Although dapagliflozin did not affect mean N-terminal pro b-type natriuretic peptide (NT-proBNP) levels in persons with heart failure with reduced ejection fraction (HFrEF), the proportion of patients demonstrating clinical improvements heart failure-associated health status increased, according to study results published in Circulation.

Researchers assessed results from the DEFINE-HF trial, a randomized, placebo-controlled, double-blind trial of 263 individuals with HFrEF. Heart failure with reduced ejection fraction was defined as New York Heart Association class II or III, ≥16 weeks of diagnosed HF, left ventricular ejection fraction ≤40%, estimated glomerular filtration rate ≥30 mL/min/1.73 m², and high natriuretic peptides. Researchers randomly assigned participants to standard care plus daily dapagliflozin 10 mg (n=131) or placebo (n=132) for 12 weeks.

Using the Kansas City Cardiomyopathy Questionnaire (KCCQ), researchers defined the primary objectives as (1) average 6- and 12-week adjusted mean NT-proBNP and (2) proportions of individuals with improved HF-related health status (threshold, ≥5-point KCCQ increase) or NT-proBNP (threshold, ≥20% decrease). They used a generalized linear mixed model to evaluate mean NT-proBNP, and they used logistic regression to evaluate the proportional HF-related improvements for dapagliflozin vs placebo.


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Adjusted mean NT-proBNP did not vary significantly between dapagliflozin (1133 pg/dL; 95% CI, 1036-1238) and placebo (1191 pg/dL; 95% CI, 1089-1304 pg/dL; P =.43); however, more patients treated with dapagliflozin showed clinical improvement in HF-related health status or decreased NT-proBNP compared with placebo (61.5% vs 50.4%; adjusted odds ratio [AOR], 1.8; 95% CI, 1.03-3.06; P =.039).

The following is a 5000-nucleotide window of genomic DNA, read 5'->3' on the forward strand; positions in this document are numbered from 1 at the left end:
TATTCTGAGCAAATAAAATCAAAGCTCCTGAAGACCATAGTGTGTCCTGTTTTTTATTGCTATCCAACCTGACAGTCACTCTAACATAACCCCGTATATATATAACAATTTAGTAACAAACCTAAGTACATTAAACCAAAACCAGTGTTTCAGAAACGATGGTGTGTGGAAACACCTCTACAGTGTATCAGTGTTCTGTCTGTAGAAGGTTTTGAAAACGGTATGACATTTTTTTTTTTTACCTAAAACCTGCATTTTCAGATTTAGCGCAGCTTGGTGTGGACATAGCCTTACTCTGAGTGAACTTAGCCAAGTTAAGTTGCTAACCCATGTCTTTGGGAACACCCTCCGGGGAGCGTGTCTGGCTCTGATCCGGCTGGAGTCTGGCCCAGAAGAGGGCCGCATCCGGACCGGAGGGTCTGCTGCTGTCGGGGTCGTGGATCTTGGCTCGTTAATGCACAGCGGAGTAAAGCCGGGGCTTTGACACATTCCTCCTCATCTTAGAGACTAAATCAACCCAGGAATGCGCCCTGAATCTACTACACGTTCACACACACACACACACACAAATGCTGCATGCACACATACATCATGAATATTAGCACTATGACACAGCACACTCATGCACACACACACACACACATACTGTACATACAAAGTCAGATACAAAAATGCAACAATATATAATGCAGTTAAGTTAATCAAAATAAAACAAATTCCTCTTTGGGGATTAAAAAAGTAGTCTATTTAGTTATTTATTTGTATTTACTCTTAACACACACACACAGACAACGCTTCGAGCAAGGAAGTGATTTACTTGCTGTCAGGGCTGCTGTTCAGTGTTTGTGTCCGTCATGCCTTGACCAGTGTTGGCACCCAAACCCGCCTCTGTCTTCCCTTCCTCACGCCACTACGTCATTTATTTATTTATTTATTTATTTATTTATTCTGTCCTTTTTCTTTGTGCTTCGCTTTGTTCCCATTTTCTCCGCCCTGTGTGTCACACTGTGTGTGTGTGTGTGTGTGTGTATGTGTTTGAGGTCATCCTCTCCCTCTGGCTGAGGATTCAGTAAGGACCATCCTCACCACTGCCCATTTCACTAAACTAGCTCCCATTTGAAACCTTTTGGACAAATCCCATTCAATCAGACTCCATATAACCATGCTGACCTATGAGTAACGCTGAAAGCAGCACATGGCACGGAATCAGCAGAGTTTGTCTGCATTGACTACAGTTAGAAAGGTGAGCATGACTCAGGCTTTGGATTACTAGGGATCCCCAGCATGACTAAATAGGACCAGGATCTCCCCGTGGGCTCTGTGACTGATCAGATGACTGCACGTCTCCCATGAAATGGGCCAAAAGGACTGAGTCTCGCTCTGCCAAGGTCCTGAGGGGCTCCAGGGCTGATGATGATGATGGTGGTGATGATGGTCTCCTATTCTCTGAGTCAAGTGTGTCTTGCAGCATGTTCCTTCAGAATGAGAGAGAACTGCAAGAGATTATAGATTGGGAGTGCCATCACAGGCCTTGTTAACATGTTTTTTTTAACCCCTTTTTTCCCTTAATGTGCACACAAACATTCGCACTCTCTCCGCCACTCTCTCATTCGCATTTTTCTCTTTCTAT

Specifically, dapagliflozin vs placebo was associated with a greater proportion of individuals with ≥5-point KCCQ overall summary improvement (42.9% vs 32.5%; AOR, 1.73; 95% CI, 0.98-3.05; P =.06) and ≥20% decrease in NT-proBNP (44% vs 29.4%; AOR, 1.9; 95% CI, 1.09-3.31; P =.02). The presence of type 2 diabetes did not significantly affect these improvements. 

Limitations to this study included an inability to detect effects on mortality or HF-related hospitalizations, a lack of assessment of benefits to HF-related health status, and potential limitations to generalizability because of the exclusive enrollment of participants in the United States.

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The study researchers concluded that, regardless of type 2 diabetes status, “the addition of dapagliflozin for 12 weeks did not affect the mean NT-proBNP” in patients with HFrEF; however, dapagliflozin was associated with an increase in “the proportion of patients experiencing clinically meaningful improvements in HF disease-specific health status and natriuretic peptides.”

Disclosure: This clinical trial was supported by AstraZeneca Pharmaceuticals LP. Please see the original reference for a full list of authors’ disclosures.

Reference

Nassif ME, Windsor S, Tang F, et al. Dapagliflozin effects on biomarkers, symptoms, and functional status in patients with heart failure with reduced ejection fraction: the DEFINE-HF trial [published online September 16]. Circulation.  doi:10.1161/CIRCULATIONAHA.119.042929